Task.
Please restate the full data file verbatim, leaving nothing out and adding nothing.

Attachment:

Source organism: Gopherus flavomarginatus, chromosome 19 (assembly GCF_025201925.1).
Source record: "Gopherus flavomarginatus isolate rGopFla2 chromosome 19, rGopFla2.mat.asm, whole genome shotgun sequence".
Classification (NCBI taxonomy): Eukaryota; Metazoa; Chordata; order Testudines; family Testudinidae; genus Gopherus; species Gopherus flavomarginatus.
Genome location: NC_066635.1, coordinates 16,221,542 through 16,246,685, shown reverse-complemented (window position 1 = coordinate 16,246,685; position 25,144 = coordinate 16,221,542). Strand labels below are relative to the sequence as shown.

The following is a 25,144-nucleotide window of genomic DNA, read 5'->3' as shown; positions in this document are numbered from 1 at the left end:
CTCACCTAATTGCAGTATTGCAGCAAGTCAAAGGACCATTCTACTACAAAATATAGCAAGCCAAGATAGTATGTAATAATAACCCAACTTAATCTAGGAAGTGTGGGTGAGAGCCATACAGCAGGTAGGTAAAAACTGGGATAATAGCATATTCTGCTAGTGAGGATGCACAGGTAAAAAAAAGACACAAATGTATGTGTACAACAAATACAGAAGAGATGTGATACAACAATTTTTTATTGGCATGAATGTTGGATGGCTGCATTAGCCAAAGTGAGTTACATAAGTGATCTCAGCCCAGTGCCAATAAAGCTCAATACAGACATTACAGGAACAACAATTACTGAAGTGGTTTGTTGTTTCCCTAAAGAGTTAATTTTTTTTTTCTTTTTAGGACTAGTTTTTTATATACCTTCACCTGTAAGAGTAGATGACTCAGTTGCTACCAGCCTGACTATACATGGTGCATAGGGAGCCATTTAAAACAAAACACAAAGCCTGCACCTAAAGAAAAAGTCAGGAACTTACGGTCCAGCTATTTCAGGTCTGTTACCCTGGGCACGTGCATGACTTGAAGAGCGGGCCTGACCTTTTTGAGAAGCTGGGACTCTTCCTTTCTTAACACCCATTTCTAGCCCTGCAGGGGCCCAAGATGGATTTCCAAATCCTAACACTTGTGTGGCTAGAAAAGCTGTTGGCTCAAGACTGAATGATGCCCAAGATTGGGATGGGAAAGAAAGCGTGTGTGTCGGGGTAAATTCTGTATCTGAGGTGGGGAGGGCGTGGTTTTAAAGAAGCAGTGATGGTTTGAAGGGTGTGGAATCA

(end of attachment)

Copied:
Source organism: Gopherus flavomarginatus, chromosome 19 (assembly GCF_025201925.1).
Source record: "Gopherus flavomarginatus isolate rGopFla2 chromosome 19, rGopFla2.mat.asm, whole genome shotgun sequence".
Classification (NCBI taxonomy): Eukaryota; Metazoa; Chordata; order Testudines; family Testudinidae; genus Gopherus; species Gopherus flavomarginatus.
Genome location: NC_066635.1, coordinates 16,221,542 through 16,246,685, shown reverse-complemented (window position 1 = coordinate 16,246,685; position 25,144 = coordinate 16,221,542). Strand labels below are relative to the sequence as shown.

The following is a 25,144-nucleotide window of genomic DNA, read 5'->3' as shown; positions in this document are numbered from 1 at the left end:
CTCACCTAATTGCAGTATTGCAGCAAGTCAAAGGACCATTCTACTACAAAATATAGCAAGCCAAGATAGTATGTAATAATAACCCAACTTAATCTAGGAAGTGTGGGTGAGAGCCATACAGCAGGTAGGTAAAAACTGGGATAATAGCATATTCTGCTAGTGAGGATGCACAGGTAAAAAAAAGACACAAATGTATGTGTACAACAAATACAGAAGAGATGTGATACAACAATTTTTTATTGGCATGAATGTTGGATGGCTGCATTAGCCAAAGTGAGTTACATAAGTGATCTCAGCCCAGTGCCAATAAAGCTCAATACAGACATTACAGGAACAACAATTACTGAAGTGGTTTGTTGTTTCCCTAAAGAGTTAATTTTTTTTTTCTTTTTAGGACTAGTTTTTTATATACCTTCACCTGTAAGAGTAGATGACTCAGTTGCTACCAGCCTGACTATACATGGTGCATAGGGAGCCATTTAAAACAAAACACAAAGCCTGCACCTAAAGAAAAAGTCAGGAACTTACGGTCCAGCTATTTCAGGTCTGTTACCCTGGGCACGTGCATGACTTGAAGAGCGGGCCTGACCTTTTTGAGAAGCTGGGACTCTTCCTTTCTTAACACCCATTTCTAGCCCTGCAGGGGCCCAAGATGGATTTCCAAATCCTAACACTTGTGTGGCTAGAAAAGCTGTTGGCTCAAGACTGAATGATGCCCAAGATTGGGATGGGAAAGAAAGCGTGTGTGTCGGGGTAAATTCTGTATCTGAGGTGGGGAGGGCGTGGTTTTAAAGAAGCAGTGATGGTTTGAAGGGTGTGGAATCA